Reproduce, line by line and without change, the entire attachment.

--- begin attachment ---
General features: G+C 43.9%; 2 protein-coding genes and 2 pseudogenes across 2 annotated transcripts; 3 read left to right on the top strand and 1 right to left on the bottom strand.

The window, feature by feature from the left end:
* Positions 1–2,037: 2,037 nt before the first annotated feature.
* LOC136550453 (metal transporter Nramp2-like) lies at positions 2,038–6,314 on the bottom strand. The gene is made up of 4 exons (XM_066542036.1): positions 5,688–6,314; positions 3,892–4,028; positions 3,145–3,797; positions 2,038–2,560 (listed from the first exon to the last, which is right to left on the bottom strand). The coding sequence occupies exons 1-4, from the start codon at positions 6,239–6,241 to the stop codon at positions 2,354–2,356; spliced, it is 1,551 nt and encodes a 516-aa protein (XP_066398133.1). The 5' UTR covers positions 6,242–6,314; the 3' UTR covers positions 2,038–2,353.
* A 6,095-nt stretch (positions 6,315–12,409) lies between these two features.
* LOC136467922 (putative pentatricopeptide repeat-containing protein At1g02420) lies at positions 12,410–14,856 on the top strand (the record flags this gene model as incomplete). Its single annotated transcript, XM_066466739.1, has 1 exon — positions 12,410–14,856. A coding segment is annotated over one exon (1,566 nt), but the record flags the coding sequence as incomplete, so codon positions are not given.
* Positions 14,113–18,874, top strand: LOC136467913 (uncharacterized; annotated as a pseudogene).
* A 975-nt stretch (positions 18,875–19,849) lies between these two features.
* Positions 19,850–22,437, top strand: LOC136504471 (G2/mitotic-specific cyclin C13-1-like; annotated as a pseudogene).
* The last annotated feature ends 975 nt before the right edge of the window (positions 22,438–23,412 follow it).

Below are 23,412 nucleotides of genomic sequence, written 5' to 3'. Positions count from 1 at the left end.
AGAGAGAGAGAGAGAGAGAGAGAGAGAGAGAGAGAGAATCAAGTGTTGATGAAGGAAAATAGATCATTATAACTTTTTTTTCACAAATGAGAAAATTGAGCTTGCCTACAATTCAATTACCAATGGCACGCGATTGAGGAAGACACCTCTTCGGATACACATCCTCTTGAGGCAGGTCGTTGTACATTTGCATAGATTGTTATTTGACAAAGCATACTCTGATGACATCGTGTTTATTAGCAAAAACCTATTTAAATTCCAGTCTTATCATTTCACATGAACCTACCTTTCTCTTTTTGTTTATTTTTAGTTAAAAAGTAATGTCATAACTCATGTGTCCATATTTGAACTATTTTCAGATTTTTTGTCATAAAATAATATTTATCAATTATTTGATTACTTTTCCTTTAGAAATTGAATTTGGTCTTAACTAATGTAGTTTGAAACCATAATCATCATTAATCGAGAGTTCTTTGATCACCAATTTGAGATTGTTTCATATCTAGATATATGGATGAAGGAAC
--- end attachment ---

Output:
General features: G+C 43.9%; 2 protein-coding genes and 2 pseudogenes across 2 annotated transcripts; 3 read left to right on the top strand and 1 right to left on the bottom strand.

The window, feature by feature from the left end:
* Positions 1–2,037: 2,037 nt before the first annotated feature.
* LOC136550453 (metal transporter Nramp2-like) lies at positions 2,038–6,314 on the bottom strand. The gene is made up of 4 exons (XM_066542036.1): positions 5,688–6,314; positions 3,892–4,028; positions 3,145–3,797; positions 2,038–2,560 (listed from the first exon to the last, which is right to left on the bottom strand). The coding sequence occupies exons 1-4, from the start codon at positions 6,239–6,241 to the stop codon at positions 2,354–2,356; spliced, it is 1,551 nt and encodes a 516-aa protein (XP_066398133.1). The 5' UTR covers positions 6,242–6,314; the 3' UTR covers positions 2,038–2,353.
* A 6,095-nt stretch (positions 6,315–12,409) lies between these two features.
* LOC136467922 (putative pentatricopeptide repeat-containing protein At1g02420) lies at positions 12,410–14,856 on the top strand (the record flags this gene model as incomplete). Its single annotated transcript, XM_066466739.1, has 1 exon — positions 12,410–14,856. A coding segment is annotated over one exon (1,566 nt), but the record flags the coding sequence as incomplete, so codon positions are not given.
* Positions 14,113–18,874, top strand: LOC136467913 (uncharacterized; annotated as a pseudogene).
* A 975-nt stretch (positions 18,875–19,849) lies between these two features.
* Positions 19,850–22,437, top strand: LOC136504471 (G2/mitotic-specific cyclin C13-1-like; annotated as a pseudogene).
* The last annotated feature ends 975 nt before the right edge of the window (positions 22,438–23,412 follow it).

Below are 23,412 nucleotides of genomic sequence, written 5' to 3'. Positions count from 1 at the left end.
AGAGAGAGAGAGAGAGAGAGAGAGAGAGAGAGAGAGAATCAAGTGTTGATGAAGGAAAATAGATCATTATAACTTTTTTTTCACAAATGAGAAAATTGAGCTTGCCTACAATTCAATTACCAATGGCACGCGATTGAGGAAGACACCTCTTCGGATACACATCCTCTTGAGGCAGGTCGTTGTACATTTGCATAGATTGTTATTTGACAAAGCATACTCTGATGACATCGTGTTTATTAGCAAAAACCTATTTAAATTCCAGTCTTATCATTTCACATGAACCTACCTTTCTCTTTTTGTTTATTTTTAGTTAAAAAGTAATGTCATAACTCATGTGTCCATATTTGAACTATTTTCAGATTTTTTGTCATAAAATAATATTTATCAATTATTTGATTACTTTTCCTTTAGAAATTGAATTTGGTCTTAACTAATGTAGTTTGAAACCATAATCATCATTAATCGAGAGTTCTTTGATCACCAATTTGAGATTGTTTCATATCTAGATATATGGATGAAGGAAC